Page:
Katya Knyazeva's scrapbook

Shanghai history and architecture


Albert Einstein's impressions of Shanghai in 1922
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From the newly published book of Einstein's travel diaries. I added illustrations from the era. The visit took place in November 1922.



After the meal, stroll through the Chinese quarter in splendid weather. Streets becoming ever narrower, swarming with pedestrians, rickshaws, caked with dirt of every kind, in the air there is a stench of never-ending manifold variety. Impression of ghastly fight for survival by meek and mostly lethargic-looking, mostly neglected people. Beyond the street, loud open workshops and shops, great racket but nowhere any quarreling.



We visited a theater, on every floor a separate performance by comedians. Audience always appreciative, very delighted, the most diverse people with small children. Decent filth everywhere. Inside and outside in the terrific bustle, quite happy faces. Even those reduced to working like horses never give the impression of conscious suffering. A peculiar herd-like nation, often a respectable paunch, always sound nerves, often resembling automatons more than humans. Sometimes curiosity with grinning. With European visitors like us, comical mutual staring – Else particularly imposing with seemingly aggressive lorgnette.

[...]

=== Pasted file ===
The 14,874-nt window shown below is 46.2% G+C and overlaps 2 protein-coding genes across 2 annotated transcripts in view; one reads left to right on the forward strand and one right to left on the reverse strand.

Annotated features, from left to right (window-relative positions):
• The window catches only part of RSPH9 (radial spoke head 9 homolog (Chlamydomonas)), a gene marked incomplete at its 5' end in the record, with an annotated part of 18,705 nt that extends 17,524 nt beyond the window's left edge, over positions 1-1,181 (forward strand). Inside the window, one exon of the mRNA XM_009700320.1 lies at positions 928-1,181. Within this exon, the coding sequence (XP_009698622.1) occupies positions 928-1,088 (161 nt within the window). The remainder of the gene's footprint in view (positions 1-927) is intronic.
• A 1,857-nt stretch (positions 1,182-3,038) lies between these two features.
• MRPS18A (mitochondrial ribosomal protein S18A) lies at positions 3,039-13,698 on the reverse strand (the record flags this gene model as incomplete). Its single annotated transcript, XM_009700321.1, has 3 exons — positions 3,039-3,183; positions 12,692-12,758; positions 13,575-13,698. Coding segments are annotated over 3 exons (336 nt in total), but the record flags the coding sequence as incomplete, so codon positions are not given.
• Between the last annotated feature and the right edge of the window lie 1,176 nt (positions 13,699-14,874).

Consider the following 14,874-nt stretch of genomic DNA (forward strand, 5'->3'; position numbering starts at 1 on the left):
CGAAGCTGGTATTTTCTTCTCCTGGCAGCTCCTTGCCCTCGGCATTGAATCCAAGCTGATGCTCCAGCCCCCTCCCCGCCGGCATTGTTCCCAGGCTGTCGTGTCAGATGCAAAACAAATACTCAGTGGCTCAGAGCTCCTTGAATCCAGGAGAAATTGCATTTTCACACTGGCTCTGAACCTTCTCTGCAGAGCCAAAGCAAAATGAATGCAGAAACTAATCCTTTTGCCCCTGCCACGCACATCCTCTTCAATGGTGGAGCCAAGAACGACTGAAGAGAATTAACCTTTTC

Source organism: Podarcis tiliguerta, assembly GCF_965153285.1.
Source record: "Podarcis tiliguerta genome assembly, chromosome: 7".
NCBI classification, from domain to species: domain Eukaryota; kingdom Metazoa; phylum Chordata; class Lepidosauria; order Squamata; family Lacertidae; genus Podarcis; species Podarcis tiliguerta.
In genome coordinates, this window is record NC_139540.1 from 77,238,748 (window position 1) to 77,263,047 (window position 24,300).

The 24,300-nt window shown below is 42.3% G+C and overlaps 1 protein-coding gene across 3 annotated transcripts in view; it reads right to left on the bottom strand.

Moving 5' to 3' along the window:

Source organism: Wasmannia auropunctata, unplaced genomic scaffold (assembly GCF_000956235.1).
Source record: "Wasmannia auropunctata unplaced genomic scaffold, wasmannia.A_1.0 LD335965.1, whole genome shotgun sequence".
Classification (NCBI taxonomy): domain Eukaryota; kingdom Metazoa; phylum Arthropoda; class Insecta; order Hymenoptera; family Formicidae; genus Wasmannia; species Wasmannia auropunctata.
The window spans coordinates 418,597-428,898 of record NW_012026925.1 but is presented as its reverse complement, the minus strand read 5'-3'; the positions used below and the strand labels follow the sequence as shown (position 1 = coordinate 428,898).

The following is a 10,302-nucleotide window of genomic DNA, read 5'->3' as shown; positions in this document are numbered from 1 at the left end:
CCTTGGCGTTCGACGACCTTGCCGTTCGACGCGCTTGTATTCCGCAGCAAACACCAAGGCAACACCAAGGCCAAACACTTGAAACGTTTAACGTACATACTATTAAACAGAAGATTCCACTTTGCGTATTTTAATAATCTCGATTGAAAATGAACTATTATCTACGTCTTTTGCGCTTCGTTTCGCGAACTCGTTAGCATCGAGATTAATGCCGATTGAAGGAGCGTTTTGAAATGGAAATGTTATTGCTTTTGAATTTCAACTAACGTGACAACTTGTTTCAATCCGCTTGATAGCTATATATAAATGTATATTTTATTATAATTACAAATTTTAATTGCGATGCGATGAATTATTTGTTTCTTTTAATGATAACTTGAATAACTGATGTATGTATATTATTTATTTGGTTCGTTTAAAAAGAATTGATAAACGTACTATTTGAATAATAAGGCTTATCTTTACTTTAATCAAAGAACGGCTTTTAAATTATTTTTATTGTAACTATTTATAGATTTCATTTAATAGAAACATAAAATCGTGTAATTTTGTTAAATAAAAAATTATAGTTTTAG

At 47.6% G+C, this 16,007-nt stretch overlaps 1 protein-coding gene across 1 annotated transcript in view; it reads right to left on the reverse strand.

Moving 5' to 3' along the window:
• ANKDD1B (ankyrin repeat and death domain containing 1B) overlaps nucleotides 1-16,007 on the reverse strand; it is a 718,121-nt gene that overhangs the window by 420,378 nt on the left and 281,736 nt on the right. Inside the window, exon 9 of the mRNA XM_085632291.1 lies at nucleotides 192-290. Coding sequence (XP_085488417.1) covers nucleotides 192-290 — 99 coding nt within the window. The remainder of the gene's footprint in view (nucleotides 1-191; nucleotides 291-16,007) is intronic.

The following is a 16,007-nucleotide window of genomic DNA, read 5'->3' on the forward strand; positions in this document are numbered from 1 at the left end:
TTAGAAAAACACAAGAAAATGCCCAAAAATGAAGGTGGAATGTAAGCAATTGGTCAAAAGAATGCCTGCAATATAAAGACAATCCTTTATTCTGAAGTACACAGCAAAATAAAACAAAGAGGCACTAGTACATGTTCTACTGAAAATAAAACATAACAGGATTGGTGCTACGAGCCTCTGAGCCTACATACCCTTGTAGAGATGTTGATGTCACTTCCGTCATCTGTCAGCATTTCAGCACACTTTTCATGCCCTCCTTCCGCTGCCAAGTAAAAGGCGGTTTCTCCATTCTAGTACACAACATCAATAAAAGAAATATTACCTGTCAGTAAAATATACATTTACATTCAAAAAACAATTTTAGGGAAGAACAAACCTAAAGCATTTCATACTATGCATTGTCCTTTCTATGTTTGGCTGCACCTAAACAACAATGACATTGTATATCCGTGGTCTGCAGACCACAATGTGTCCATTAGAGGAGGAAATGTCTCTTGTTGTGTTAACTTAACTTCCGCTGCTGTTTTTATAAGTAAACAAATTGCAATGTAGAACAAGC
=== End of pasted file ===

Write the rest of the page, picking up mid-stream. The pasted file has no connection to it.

Then, drive with Inagakis through dark alleyways to a wealthy Chinese painter for a Chinese supper. House dark outside with bleak high wall. Inside, festively lit halls around a romantic courtyard furnished with a picturesque pond and garden. The halls adorned with the host's magnificent authentic Chinese pictures and with lovingly collected old art objects.



Prior to the meal, the entire dinner party including the host, us, Inagakis, Pfisters, a German-speaking Chinese, a couple related to the host with a trusting, pretty little daughter, about 10 years old, most sweetly reciting in German and Chinese, the rector of Shanghai University and a few teachers from that institution. Endless, extremely fancy fare, inconceivable for a European, downright sinful indulgence with schmaltzy speeches translated back and forth by Inagaki, one of them by me. The host had an exquisitely fine face, similar to Haldane. On the wall hung a wonderful lapidary self-portrait of him. The mother of the little reciting daughter played hostess and led the conversation quite amusingly and ably in German.



Image sources: 1. Francis Stafford Photo Collection@Stanford University; 2. minguotupian.com; 3. ebay (?); 4. Hans Jacoby Collection@Leo Baeck Institute; 5. Wang Yiting's biography.


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